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VPR's coverage of arts and culture in the region.

Greene: Too Much Information


Like most middle aged people, I’ve kept busy in my life meeting people, learning things and generally bustling around. My head is full of names, dates, places, events, anniversaries and details.
Perhaps too full: it’s as if my memory occasionally goes through a trash compactor, and a kind of elision takes place. People and things with similar names sort of, well, smush together.

This can be very frustrating for all involved, especially when talking with my husband, whose eidetic memory seems to retain the name of every character actor who ever joined Equity and carried a spear. I’m lucky that my mental smush-ups amuse him more often than not. And for us, it was but a short step from my malapropisms to a conscious riff on what might be considered one of the many small indignities of advancing age.

For example, recently he came up with a cross between that great and dour German war movie, Das Boot, and the stunningly shallow American sitcom, from the 1970s, Love Boat.

The comic possibilities are many: Picture the tension building in the German sub as the crew works frantically to elude Allied detection and the sure destruction that will follow. When the suspense gets too great, cut to a rousing game of ping-pong in which characters meet and then traipse off to enjoy shipboard romances. Surely, our own lives are harassing enough without all that tension. Let Captain Stubing sort it out.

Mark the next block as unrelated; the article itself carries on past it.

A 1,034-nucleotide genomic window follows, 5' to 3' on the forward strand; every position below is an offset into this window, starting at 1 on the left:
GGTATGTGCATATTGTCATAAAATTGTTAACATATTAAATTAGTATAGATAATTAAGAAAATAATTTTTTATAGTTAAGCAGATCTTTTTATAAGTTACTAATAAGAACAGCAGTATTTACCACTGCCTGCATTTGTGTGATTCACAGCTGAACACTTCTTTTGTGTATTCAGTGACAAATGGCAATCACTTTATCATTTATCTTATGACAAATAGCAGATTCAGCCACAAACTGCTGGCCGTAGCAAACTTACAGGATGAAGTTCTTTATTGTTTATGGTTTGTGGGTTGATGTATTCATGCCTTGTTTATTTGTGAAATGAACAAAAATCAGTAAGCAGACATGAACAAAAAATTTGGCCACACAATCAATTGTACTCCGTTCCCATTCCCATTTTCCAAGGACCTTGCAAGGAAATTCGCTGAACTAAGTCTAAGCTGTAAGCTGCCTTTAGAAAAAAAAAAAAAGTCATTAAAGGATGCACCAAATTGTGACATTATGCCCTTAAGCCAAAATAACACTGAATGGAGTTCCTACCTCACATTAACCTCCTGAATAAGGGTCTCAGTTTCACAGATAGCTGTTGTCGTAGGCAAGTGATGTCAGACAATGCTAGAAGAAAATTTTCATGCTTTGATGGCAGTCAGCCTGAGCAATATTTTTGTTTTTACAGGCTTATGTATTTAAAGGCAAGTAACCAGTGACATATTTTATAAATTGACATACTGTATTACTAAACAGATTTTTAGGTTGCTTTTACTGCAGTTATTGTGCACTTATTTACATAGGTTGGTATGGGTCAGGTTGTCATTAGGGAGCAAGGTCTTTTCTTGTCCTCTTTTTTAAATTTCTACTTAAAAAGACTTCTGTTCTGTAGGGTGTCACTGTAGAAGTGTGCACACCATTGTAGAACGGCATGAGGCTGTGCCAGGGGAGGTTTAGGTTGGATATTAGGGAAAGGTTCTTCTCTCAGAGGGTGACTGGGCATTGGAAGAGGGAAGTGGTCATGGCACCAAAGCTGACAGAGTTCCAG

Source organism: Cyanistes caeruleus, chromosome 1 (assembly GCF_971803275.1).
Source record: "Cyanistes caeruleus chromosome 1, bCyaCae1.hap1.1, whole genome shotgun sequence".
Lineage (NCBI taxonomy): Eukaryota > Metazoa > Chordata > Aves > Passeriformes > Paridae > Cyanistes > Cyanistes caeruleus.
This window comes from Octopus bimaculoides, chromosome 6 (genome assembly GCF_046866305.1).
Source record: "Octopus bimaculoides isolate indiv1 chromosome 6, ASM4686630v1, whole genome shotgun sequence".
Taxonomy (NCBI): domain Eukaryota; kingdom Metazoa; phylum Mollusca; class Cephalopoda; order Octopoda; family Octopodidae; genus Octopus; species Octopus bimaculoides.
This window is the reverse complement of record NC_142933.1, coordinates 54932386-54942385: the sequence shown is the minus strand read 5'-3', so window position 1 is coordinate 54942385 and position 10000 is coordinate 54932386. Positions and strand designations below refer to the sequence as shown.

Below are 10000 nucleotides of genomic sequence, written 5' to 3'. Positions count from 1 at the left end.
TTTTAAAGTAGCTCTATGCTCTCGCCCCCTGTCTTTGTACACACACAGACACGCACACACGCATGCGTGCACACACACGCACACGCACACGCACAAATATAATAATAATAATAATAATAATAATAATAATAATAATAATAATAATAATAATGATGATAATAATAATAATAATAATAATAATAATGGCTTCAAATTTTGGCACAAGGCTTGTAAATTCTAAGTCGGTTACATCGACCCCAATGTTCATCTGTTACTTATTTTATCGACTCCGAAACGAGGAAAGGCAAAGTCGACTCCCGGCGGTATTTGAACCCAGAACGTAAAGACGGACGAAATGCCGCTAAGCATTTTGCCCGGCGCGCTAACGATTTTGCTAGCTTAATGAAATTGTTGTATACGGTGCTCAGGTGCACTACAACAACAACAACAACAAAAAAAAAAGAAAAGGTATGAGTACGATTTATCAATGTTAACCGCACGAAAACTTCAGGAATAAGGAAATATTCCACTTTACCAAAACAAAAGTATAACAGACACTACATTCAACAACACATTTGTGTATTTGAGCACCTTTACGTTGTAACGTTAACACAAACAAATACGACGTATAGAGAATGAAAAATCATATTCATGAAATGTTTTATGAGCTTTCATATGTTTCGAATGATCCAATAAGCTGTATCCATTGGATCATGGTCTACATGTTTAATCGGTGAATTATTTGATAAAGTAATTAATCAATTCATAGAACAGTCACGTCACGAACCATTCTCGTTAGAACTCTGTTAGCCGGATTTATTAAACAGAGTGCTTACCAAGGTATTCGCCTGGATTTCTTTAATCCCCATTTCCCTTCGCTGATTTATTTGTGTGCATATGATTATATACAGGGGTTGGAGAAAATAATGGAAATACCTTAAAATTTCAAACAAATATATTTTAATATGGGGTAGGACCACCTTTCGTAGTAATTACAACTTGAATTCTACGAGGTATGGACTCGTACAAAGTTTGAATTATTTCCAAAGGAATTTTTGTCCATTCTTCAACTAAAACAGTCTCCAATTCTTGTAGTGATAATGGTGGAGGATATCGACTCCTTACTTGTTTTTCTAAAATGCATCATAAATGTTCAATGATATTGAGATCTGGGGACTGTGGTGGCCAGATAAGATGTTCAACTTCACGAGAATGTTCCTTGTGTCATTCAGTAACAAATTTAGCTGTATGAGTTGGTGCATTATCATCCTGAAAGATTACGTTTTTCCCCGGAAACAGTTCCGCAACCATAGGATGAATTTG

Similarly, when my spouse is groping for the name of a movie Sally Field played in, it’s not my fault if both “Lincoln” and “The Flying Nun” come to mind. I know full well that the latter was another TV sitcom, which aired in the late 60s into 1970. But it seems to me that Mary Todd Lincoln could have used some of Sister Bertrille’s lighthearted flying ability – made possible by the starched cornette that served as her wings. Field’s performance in Lincoln was a tour de force, but I’d think she’d get tired of all that hand wringing.

I admit that this exposes me as thoroughly middle brow - and maybe not even that lofty. But seen correctly, this could be a trope toward some sort of cultural balance. As a twenty something I would try to get my father to go see films by my then favorite director, Ingmar Bergman. Dad would put up a cheerful and usually successful fight to not go. They were too dour, too gray, too miserable! He’d much rather see a comedy – say, one with attractive actresses and witty banter – preferably by Noel Coward.)

I was shocked that he wouldn‘t want to see a great masterpiece of deep feeling. Then, I was young, hungry for all life had to offer. Now, however, I’m perhaps a little more discerning, and usually prefer laughter to having my nose artfully rubbed in Nordic alienation.

After all, dreary I can get for free.

Stephanie Greene is a free-lance writer now living with her husband and sons on the family farm in Windham County.
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